The evangelist who makes this point most strongly is certainly Matthew. Jesus in Matthew has a unique mission to be the good shepherd the Pharisees and the priests have failed to be. His leadership will restore Israel and bring about this blessing. The defining characteristic of Israel will no longer be sacrifices(9:13, 12:7); it will be a heart that loves God and neighbor. For Matthew, once Israel can do this she will then be a blessing to the nations.

With this in mind, we can now begin to deal with the difficult texts; those that suggest that for Matthew, Jesus’ mission was only for the Jews. In chapter 10 Jesus sends out the twelve “Go nowhere among the Gentiles, and enter no town of the Samaritans, but go rather to the lost sheep of the house of Israel”(10:5-6). Wright points out that the twelve he sends are representative of the twelve tribes of Israel. This particular mission then, is symbolic of the restoration of Israel. Through this restoration, God’s promises to Abraham are to be fulfilled. Consequently, this saying does not mean Matthew thought Jesus and his disciples avoided Gentiles throughout the entire ministry. Matthew’s text itself proves this is not the case.

Elsewhere in the gospel Jesus blesses Gentiles, healing a centurion’s servant(8:5-13), and exorcising the Gadarene demoniacs(8:28-34). The scene with the centurion is remarkable because Jesus tells him, “I tell you, many will come from east and west and will sit with Abraham and Isaac and Jacob in the kingdom of heaven, while the heirs of the kingdom will be thrown into outer darkness where there will be weeping and gnashing of teeth”(8:1-12). For Matthew, many Jews and much of their leadership will not make it into the restored Israel, the Kingdom of Heaven. This centurion and many other Gentiles like him will partake in God’s blessings instead.

Matthew also takes from Mark the story of the Syrophoenician woman along with its entire greater context. There is some indication however that Matthew did not perceive how Mark was using the story. Notably, Matthew adds to it an urging on the part of his disciples to send her away and a saying about mission on the lips of Jesus.  

A Canaanite woman from that vicinity came to him, crying out, “Lord, Son of David, have mercy on me! My daughter is demon-possessed and suffering terribly.”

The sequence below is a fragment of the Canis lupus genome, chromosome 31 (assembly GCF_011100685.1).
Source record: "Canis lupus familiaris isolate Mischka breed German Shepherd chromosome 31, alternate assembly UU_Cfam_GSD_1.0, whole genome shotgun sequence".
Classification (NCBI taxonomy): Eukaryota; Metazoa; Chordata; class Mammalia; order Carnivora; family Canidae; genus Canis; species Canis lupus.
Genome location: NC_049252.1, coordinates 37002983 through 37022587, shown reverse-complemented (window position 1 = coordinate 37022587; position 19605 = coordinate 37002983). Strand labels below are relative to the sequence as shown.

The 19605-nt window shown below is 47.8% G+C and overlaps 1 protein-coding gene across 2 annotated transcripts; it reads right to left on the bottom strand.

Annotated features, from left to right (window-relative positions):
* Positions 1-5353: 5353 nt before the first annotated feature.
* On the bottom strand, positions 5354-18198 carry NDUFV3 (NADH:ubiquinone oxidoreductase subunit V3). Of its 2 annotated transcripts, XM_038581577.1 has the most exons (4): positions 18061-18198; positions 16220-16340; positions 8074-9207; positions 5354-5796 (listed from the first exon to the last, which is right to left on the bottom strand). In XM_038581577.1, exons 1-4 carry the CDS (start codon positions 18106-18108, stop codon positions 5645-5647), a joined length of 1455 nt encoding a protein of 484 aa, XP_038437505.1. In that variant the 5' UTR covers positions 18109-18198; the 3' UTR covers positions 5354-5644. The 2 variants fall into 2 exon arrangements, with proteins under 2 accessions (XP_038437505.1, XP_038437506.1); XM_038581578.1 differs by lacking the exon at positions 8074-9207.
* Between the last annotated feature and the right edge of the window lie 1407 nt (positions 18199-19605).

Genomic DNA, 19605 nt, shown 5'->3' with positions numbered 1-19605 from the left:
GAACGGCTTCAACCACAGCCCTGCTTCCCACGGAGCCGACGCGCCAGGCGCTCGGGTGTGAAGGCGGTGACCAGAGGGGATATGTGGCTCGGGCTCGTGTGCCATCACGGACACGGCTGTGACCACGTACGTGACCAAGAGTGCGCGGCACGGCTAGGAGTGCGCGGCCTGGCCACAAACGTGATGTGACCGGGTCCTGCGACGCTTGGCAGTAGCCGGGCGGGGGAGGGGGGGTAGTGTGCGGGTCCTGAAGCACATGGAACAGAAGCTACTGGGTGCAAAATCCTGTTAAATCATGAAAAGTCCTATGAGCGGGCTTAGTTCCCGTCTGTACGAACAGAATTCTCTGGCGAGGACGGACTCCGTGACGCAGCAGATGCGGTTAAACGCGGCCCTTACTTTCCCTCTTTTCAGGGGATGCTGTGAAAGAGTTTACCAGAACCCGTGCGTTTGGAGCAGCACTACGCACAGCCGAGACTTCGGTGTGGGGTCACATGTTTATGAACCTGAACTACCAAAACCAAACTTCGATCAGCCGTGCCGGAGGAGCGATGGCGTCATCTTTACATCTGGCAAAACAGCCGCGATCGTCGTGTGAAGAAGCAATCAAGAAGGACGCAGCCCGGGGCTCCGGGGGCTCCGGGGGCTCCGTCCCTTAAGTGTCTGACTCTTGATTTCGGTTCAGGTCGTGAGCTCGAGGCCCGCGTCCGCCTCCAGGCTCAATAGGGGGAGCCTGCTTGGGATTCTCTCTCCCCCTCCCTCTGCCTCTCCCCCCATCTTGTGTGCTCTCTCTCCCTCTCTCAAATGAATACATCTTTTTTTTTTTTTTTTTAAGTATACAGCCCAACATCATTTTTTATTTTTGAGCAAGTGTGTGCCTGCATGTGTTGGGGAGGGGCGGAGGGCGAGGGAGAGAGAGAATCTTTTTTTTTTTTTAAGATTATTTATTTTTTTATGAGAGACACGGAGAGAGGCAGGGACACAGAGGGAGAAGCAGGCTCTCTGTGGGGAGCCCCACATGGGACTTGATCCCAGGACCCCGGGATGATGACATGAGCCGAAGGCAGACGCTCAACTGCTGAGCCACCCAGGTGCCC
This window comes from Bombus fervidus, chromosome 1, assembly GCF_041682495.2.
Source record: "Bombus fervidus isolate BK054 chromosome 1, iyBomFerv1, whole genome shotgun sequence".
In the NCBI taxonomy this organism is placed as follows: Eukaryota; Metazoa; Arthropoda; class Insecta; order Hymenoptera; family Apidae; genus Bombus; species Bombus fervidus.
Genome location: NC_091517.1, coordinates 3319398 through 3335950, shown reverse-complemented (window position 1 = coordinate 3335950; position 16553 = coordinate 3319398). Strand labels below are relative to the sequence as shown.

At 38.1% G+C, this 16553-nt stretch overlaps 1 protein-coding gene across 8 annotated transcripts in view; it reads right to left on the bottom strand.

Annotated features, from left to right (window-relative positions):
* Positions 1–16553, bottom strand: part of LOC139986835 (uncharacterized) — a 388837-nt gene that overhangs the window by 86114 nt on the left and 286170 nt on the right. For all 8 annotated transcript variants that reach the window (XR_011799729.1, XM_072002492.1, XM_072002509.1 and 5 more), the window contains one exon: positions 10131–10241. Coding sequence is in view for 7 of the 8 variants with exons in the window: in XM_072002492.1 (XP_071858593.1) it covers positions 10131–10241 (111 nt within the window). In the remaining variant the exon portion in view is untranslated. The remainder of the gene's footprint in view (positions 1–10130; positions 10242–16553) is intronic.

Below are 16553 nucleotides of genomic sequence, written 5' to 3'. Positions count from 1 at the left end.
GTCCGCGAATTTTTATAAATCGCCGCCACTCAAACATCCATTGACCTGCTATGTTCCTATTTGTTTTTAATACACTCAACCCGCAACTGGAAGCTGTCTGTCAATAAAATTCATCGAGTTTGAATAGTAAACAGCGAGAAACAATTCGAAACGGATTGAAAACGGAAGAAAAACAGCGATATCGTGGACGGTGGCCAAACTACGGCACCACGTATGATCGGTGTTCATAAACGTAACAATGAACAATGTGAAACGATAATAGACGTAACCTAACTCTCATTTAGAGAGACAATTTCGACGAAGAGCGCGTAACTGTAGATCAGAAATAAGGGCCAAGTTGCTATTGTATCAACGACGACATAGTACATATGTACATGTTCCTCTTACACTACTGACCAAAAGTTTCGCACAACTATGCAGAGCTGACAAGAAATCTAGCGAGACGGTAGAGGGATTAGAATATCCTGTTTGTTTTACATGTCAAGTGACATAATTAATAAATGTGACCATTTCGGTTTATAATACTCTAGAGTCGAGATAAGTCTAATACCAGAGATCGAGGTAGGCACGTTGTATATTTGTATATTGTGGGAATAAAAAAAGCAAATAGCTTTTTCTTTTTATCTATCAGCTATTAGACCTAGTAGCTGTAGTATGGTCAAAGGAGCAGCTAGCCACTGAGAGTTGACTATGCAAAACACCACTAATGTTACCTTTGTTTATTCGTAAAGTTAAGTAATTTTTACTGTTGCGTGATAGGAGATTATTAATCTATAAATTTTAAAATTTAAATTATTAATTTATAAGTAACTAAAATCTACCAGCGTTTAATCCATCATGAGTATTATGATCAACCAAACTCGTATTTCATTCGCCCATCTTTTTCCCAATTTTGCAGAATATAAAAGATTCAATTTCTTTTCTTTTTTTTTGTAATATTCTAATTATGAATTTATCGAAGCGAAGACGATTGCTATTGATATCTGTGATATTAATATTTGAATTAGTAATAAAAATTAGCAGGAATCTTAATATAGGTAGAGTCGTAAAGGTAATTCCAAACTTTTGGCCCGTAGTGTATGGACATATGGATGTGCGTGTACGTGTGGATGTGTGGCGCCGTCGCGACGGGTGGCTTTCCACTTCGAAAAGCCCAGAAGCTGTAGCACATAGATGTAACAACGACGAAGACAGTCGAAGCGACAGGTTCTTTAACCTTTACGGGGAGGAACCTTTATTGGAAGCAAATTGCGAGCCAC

Jesus did not answer a word. So his disciples came to him and urged him, “Send her away, for she keeps crying out after us.”
He answered, “I was sent only to the lost sheep of Israel.”
The woman came and knelt before him. “Lord, help me!” she said.
He replied, “It is not right to take the children’s bread and toss it to the dogs.”
“Yes it is, Lord,” she said. “Even the dogs eat the crumbs that fall from their master’s table.”
Then Jesus said to her, “Woman, you have great faith! Your request is granted.” And her daughter was healed at that moment(Matthew 1522-28).

It seems that Matthew has tried to make clearer what he believes to be the plain meaning of the text in Mark. Jesus did not come to bless the Gentiles, only the Jews.

This reading is problematic. How can Jesus say he was only sent to Israel when his actions speak otherwise?  Earlier in the gospel we saw him heal gentiles and proclaim a Kingdom including both Jew and Gentile. Perhaps rather than being a statement to the woman, verse 24 is a question to the disciples. “Was I sent only to the house of Israel?” Having seen the blessings given to Gentiles already, do the disciples really believe that Jesus was sent only for the house of Israel? Matthew then has Jesus ask the woman the same question in the form of a riddle as in Mark. She sees what the disciples do not and is commended for her faith. She understands Jesus’ teachings about defilement. The Israel Jesus comes to call is not concerned with washing or food laws or temple sacrifices or even circumcision. The true Israel is concerned with inner purity, a renewed heart.

Matthew’s Jesus freely heals the Gentiles and states clearly that those who enter the Kingdom will not necessarily be those who were expected to inherit it. If read in light of God’s promises to Abraham, Jesus’ sending of his disciples exclusively into Israel in chapter 10 is not further exclusion of Gentiles but the enacting of their full inclusion by means of restoring Israel. Matthew then, along with Mark and Luke presents a Jesus who invites all who will follow. 

Thursday, May 29, 2014

Tying up the Strongman

The Beelzebul Controversy of Mark 3 reveals that no one, not even his enemies, denied that Jesus exorcised demons. He was well known, perhaps best known, for being a powerful exorcist. Expectedly then, The Synoptic Gospels, present Jesus performing exorcisms frequently. Instead of turning water into wine, the very first public act of Jesus’ power in Mark and Luke is the cleansing of a man with an evil spirit. From the time he starts his public career, Jesus is engaged in a cosmic battle between good and evil. Jesus enters a world in which Satan has obtained authority over all the kingdoms(Mttw 4:8-10, Lk 4:5-7). He must act to restore God’s creation, freeing it from the control of Satan.

This restoration is the good news Jesus proclaims. However, it is not until after being tempted in the wilderness that Jesus begins to make this proclamation. Jesus must tie up Satan before he can bring the reign of God.
Jesus asserts this during the Beelzebul Controversy.

And the teachers of the law who came down from Jerusalem said, “He is possessed by Beelzebul! By the prince of demons he is driving out demons.”